By NAGESHWAR PATNAIK in Bhubaneswar, Janaury 6, 2020: Even as the global death toll due to the COVID-19 pandemic reached almost two million before the turn of the New Year, the New Decade rekindles the hope of effective and efficient public health administration and medical innovation to change the course of the pandemics.

The pandemic across the world has surged interest in the study of infectious disease transmission and how public health interventions could change the course of the pandemic.

At the very outset, one must look back at the long journey of the most dreaded pandemic i.e smallpox, we’ve ever successfully eradicated. 2020 marks the 40th anniversary of smallpox eradication.

Variola virus which causes smallpox infected at least 50 million people annually in the 1950s and killed around 300 million in 20th century. In comparison, 100 million people died in wars and armed conflict in the same period.

This virulent disease, which kills a third of those it infects, is known to have co-existed with human beings for thousands of years and taking more lives for more centuries than any other single infectious disease, even plague and cholera.

No one knows how many died of small pox in India over the years. But few millions succumbed died due to smallpox over the centuries and India reported 188,003 cases in 1974 as the intensified surveillance discovered the hidden focus and only 1,436 cases in 1975 as the containment measures intensified.

And it was one of the worst smallpox epidemics of the 20th century and occurred three years before smallpox was eradicated in 1980. Introduction of better control measures, especially vaccination, naturally led to decreased smallpox mortality and eventually eradication.

Coronavirus peaked in middle of the last year, but hospital beds are being filled once more by those suffering the worst symptoms. It took almost a year for the scientist to come up with proper vaccine to battle with COVID-19. Only four days ago, the World Health Organization (WHO) listed the Comirnaty COVID-19 mRNA vaccine for emergency use, making the Pfizer/BioNTech vaccine the first to receive emergency validation from WHO since the outbreak began a year ago.

In India, the Oxford-AstraZeneca and Bharat biotech vaccines against Coronavirus disease have got the Drug Controller General of India’s nod for restricted emergency use, with the priority vaccination of health workers, frontline workers and older populations scheduled to begin in January.

But it is the Oxford drug that is cheap to manufacture and, unlike the Pfizer one, can be stored in a domestic fridge – that is the key to quick and easy mass vaccination. The government has asked the companies manufacturing the two vaccines — Covishield and Covaxin — to ready with “a significant amount” to over 30 vaccination hubs across the country.

According to the government’s Covid-19 vaccines operational guidelines, around 30 crore of the population will be vaccinated on priority in the first phase. This includes healthcare and frontline workers as well as people with co-morbidities and those aged 50 years and above. The government has rolled out a plan to complete this phase by August 2021, and that the first shots may be given sometime in January.

The Oxford-AstraZeneca vaccine costs around Rs 500 per dose, but it will be given free to those who need it under the Central government’s vaccination drive. Bharat Biotech has not disclosed the price of its Covid-19 vaccine. But the vaccines are free not just in Delhi but the entire country according to Union Health Minister Harsh Vardhan.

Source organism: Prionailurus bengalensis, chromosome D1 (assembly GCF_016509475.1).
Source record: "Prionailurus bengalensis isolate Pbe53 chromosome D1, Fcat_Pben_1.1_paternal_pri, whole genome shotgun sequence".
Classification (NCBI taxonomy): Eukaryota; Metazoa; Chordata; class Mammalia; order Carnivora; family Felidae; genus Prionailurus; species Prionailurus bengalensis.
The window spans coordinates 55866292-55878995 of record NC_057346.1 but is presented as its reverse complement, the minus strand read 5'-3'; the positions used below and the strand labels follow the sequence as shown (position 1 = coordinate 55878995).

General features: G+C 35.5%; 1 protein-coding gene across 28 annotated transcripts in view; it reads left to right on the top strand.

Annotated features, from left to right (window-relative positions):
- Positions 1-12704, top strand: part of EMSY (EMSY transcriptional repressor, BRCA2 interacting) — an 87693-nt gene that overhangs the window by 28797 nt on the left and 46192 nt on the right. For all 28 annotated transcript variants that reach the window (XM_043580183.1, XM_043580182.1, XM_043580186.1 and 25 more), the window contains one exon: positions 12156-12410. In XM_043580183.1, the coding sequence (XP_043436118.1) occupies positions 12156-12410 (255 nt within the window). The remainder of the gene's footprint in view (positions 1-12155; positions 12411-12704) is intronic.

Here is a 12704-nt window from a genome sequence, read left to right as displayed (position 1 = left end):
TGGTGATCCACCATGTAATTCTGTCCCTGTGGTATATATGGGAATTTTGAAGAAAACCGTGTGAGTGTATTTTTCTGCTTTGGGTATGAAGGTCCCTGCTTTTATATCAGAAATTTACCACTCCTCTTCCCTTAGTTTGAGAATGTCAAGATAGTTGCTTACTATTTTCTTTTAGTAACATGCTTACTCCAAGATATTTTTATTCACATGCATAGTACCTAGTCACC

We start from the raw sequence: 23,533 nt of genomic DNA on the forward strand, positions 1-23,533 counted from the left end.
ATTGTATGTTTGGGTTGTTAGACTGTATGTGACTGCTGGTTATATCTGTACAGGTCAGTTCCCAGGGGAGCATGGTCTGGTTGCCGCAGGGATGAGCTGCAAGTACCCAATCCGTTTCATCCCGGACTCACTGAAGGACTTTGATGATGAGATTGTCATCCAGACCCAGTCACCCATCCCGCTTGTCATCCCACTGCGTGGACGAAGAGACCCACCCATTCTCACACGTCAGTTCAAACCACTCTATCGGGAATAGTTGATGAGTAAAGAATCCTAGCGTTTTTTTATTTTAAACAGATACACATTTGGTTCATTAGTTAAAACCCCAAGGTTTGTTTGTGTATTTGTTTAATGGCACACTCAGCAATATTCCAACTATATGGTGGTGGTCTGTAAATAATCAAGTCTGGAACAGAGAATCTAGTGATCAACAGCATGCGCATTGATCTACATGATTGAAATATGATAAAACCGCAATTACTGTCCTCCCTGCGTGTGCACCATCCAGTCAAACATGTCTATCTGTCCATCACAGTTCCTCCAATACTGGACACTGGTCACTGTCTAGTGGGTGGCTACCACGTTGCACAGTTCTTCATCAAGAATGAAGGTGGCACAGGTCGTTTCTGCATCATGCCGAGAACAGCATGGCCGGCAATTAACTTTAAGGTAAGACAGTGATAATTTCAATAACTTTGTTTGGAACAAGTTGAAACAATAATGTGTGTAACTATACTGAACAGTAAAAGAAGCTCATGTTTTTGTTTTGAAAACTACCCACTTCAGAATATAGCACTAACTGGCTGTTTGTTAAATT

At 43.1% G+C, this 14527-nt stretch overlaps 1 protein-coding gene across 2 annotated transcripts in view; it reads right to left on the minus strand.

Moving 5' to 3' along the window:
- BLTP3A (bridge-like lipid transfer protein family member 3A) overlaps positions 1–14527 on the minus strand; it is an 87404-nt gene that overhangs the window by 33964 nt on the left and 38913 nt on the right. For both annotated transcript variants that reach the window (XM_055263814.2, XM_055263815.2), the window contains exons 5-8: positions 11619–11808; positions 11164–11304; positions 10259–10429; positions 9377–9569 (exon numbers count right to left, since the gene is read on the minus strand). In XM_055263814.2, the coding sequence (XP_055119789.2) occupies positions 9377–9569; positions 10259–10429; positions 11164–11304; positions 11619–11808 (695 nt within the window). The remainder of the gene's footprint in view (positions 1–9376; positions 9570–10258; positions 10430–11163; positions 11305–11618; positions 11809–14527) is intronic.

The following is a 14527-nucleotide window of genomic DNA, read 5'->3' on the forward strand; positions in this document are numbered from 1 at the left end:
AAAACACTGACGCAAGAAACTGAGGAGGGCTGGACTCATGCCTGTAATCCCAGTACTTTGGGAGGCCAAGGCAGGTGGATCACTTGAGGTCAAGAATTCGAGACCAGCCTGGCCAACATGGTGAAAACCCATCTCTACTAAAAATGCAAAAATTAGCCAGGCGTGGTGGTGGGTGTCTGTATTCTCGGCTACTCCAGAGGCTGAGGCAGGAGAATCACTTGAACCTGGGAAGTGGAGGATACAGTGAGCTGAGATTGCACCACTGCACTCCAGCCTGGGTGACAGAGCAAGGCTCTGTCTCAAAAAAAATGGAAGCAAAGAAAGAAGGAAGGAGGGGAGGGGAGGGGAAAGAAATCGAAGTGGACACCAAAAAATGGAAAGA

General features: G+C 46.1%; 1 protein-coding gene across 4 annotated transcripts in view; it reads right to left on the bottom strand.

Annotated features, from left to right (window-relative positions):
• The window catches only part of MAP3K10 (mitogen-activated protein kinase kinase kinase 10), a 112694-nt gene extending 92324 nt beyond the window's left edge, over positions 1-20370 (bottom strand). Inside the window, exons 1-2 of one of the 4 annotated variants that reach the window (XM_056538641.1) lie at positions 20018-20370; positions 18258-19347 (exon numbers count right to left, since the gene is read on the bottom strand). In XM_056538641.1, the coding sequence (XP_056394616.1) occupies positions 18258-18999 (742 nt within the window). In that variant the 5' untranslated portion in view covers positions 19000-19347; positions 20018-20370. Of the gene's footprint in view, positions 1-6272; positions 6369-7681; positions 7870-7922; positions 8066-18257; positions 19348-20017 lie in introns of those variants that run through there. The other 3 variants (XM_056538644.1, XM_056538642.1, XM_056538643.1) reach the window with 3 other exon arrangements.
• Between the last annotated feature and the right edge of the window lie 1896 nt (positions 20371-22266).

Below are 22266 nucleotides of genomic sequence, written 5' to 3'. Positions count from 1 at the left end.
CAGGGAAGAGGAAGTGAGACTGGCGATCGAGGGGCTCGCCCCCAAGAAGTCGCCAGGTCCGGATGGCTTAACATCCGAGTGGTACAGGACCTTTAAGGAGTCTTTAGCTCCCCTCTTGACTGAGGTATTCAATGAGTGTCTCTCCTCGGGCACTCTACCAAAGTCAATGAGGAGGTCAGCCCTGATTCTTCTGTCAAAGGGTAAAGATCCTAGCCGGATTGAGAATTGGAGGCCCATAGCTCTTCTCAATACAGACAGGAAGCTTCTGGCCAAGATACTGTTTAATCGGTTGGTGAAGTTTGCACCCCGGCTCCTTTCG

Vaccines work. Mass vaccination led to the global eradication of smallpox in 1979 and this new decade hopefully will see the end of the COVID-19 pandemic.

The other major challenges, the new decade faces are survival of democracy and capitalism. In the early 1990s, the world had accepted that capitalism was the main key to progress. At the same time, programmes for poverty alleviation in Asian and African countries gained momentum.

Never in the history of mankind had such a large number of people risen above the poverty line. Along with this, all credit was given to democracy and globalisation for an increase in basic amenities across societies.

But the 9/11 air planes crash by Osama bin Laden’s jihadists on the iconic World Trade Center’s skyscrapers is the greatest act of terror that the US had ever seen. This marked a turning point of history: a direct threat to West and its project of globalisation.

The threat of terrorism coincided with the return of China as a global power with its entry into the World Trade Organization (WTO). Bin Laden’s attack on the US revealed a Western weakness that has deepened with 20 years of crisis: war, economic collapse, rising inequality; retreating democracy and increasing political polarisation.

Terrorism and Coronavirus has arguably accelerated the decline of democracy and globalization not only in the devastated US, but also in other major countries. Hence it is no surprise that protest rallies are being held in many parts of the world at the moment.

In India, farmers have been camping around Delhi in total chill for over a month now. But one can see mass protest in Pakistan and Nepal for various reasons. Even in totalitarian country like China is also witnessing turmoil to maintain peace in Hong Kong. Some days back, a protest, dubbed Black Lives Matter in the US, took a violent turn.

A Freedom House survey done in September last year 2020 listed grave human rights violations and a ruthless assault on the democratic system in many nations. If this trend continues, it will prove serious for democracy. But the good news is that the first coronavirus vaccines are being rolled out now. Is this the proverbial light at the end of the tunnel and glimmer of hope in the darkest days of crisis?

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